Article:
2.3 Statistical analysis
All measurements were determined by the picture archiving and communication system in the hospital and evaluated by 2 orthopedic spine surgeons. Each investigator measured and evaluated each different time-point twice and their average results were calculated. SPSS 20.0 (IBM SPSS Statistics for Windows, Version 20.0. Armonk, NY) statistical software was used to analyze the measurement results, expressed as mean ± standard deviation (x ± s). The results of x-ray and MRI measurements were compared using the paired-samples t test. The correlation between the 2 measurement methods was analyzed by Pearson correlation test. The correlation coefficient r was calculated and linear regression was used to establish a linear model of the measurement results of different measurement methods. P < .05 was considered significant.
The visibility of the anatomic landmarks on lateral standing x-rays is shown in Table 1. Of all the 1005 patients, only 14% demonstrated convincing visibility of the anatomic landmarks on lateral standing x-ray films.
The C2–C7 Cobb angle, C2–C7 SVA, CT, and T1S on x-ray were higher than those on MRI (P < .05), whereas NT was lower than that on MRI (P < .05) (Table 2).
Each of the cervical sagittal parameters on x-ray had a significant correlation with that on MRI (Table 3). Linear regression demonstrated C2–C7 Cobb MRI = 0.957 + 0.721 C2–C7 Cobb X, C2–C7 SVA MRI = 6.423 + 0.500 C2–C7 SVAX, CT MRI = 3.121 + 0.718 CTX, T1S MRI = 7.416 + 0.613 T1SX, NT MRI = 22.548 + 0.601 NTX (Figure 2).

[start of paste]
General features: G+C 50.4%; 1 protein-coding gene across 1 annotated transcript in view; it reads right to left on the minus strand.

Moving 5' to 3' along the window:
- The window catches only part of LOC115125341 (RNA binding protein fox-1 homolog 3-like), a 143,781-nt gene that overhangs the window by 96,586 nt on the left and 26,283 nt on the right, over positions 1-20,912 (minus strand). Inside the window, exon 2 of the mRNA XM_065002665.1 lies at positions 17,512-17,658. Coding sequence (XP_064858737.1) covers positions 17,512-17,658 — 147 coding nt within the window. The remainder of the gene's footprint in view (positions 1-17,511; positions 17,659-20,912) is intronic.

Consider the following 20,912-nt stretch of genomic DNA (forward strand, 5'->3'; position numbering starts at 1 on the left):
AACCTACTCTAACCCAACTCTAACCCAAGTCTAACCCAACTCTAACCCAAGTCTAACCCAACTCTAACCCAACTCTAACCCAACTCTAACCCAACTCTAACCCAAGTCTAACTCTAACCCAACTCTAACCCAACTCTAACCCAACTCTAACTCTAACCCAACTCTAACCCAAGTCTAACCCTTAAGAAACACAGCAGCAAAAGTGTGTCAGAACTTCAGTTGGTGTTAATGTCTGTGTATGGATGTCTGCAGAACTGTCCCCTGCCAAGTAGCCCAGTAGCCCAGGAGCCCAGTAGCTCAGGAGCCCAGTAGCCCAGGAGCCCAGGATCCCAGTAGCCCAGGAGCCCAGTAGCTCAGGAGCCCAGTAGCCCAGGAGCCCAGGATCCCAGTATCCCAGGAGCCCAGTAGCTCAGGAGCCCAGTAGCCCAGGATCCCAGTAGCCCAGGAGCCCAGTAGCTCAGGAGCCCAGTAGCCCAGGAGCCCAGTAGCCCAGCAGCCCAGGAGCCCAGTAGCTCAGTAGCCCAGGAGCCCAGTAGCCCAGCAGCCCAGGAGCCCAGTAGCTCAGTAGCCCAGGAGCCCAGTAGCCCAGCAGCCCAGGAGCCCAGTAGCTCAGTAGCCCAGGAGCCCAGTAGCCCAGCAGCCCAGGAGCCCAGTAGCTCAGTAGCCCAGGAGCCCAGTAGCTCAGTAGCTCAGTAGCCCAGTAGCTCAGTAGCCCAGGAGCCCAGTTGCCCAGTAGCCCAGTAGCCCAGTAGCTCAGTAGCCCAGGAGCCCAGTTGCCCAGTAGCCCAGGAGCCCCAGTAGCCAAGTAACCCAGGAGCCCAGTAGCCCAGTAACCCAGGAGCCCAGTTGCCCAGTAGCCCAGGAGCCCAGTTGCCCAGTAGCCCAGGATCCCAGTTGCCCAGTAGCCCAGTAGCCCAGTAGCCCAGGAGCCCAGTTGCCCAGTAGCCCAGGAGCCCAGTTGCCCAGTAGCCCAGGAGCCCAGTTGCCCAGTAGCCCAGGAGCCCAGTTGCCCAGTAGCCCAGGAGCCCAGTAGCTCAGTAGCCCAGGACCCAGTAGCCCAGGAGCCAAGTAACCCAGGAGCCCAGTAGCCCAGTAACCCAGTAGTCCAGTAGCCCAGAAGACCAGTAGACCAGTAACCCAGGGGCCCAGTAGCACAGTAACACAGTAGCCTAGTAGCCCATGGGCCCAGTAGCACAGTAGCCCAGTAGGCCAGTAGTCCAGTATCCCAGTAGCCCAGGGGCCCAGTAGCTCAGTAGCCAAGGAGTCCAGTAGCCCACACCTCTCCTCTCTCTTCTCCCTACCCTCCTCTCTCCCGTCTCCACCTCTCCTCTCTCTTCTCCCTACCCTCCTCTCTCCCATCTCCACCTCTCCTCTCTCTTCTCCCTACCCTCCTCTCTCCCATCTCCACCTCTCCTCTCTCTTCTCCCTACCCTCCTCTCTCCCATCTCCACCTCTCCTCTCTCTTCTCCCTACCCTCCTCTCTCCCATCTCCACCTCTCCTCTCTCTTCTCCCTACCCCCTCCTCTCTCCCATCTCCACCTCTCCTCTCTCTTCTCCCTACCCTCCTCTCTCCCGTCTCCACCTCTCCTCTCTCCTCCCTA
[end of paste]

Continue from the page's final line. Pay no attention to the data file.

Sagittal imbalance of the spine will accelerate disc degeneration, resulting in postoperative pain and dysfunction. Therefore, a method to maintain the sagittal balance of the spine and to reconstruct the sagittal balance has become a hot spot in the field of spinal surgery.[1–3,5] It has been confirmed that T1S and other cervical sagittal parameters are closely related to the cervical sagittal balance. Also, some researchers have reported that patients with higher T1S have more lordotic curvature before surgery and have a tendency to exhibit a greater loss of lordosis after laminoplasty at the 2-year follow-up.[7,8] Lee et al believe that T1S and TIA can reflect the cervical sagittal balance, but are also important morphological parameters that could be used to predict postoperative cervical curvature. They also reported that a larger TIA could increase the T1 slope, and thereby cervical lordosis, to maintain NT at around 44 degree and vice versa. Similar to the PI in the pelvic sagittal parameters, TIA is a fixed morphological parameter that is not affected by posture and age, whereas T1S is affected by age and postural changes. The thoracic inlet is a stable bony circle structure consisting of the T1 vertebrae, the first ribs on both sides, and the upper end of the sternum without any range of motion. The cervical spine is located on the thoracic inlet biomechanically and some important muscles are attached around it. As a result, the orientation and shape of the thoracic inlet can greatly affect the physiological morphology and sagittal balance of the cervical spine. The T1 vertebral body, as the connection of cervical and thoracic vertebrae, cannot be ignored when studying the cervical spine. The changes in T1 vertebral body orientation and shape will greatly affect the cervical sagittal alignment. Previous studies[9,11] have measured the sagittal parameters of the cervical spine on x-ray. However, because of the occlusion of the shoulders, especially in obese people, the upper edge of the sternum and T1 vertebral body cannot be identified on most x-ray films. Park et al reported that only 11% of x-ray films were able to clearly show the upper edge of the sternum and T1 vertebral body, which means that it is difficult to study the relationship between cervical sagittal parameters and cervical curvature on x-ray. In this study, we checked 1005 x-ray films, but only found 143 films (14%) that met the inclusion criterion with good visibility. Park et al measured the cervical sagittal parameters on computed tomography, and believes that as T1S increases, the C2–C7 Cobb angle becomes larger. However, reports on whether cervical sagittal parameters could be measured on supine computed tomography or MRI are few. Also, MRI has the unique advantage of being radiation-free compared to computed tomography, so this method has been analyzed and studied to determine whether MRI could be used to evaluate the cervical sagittal parameters with great reliability.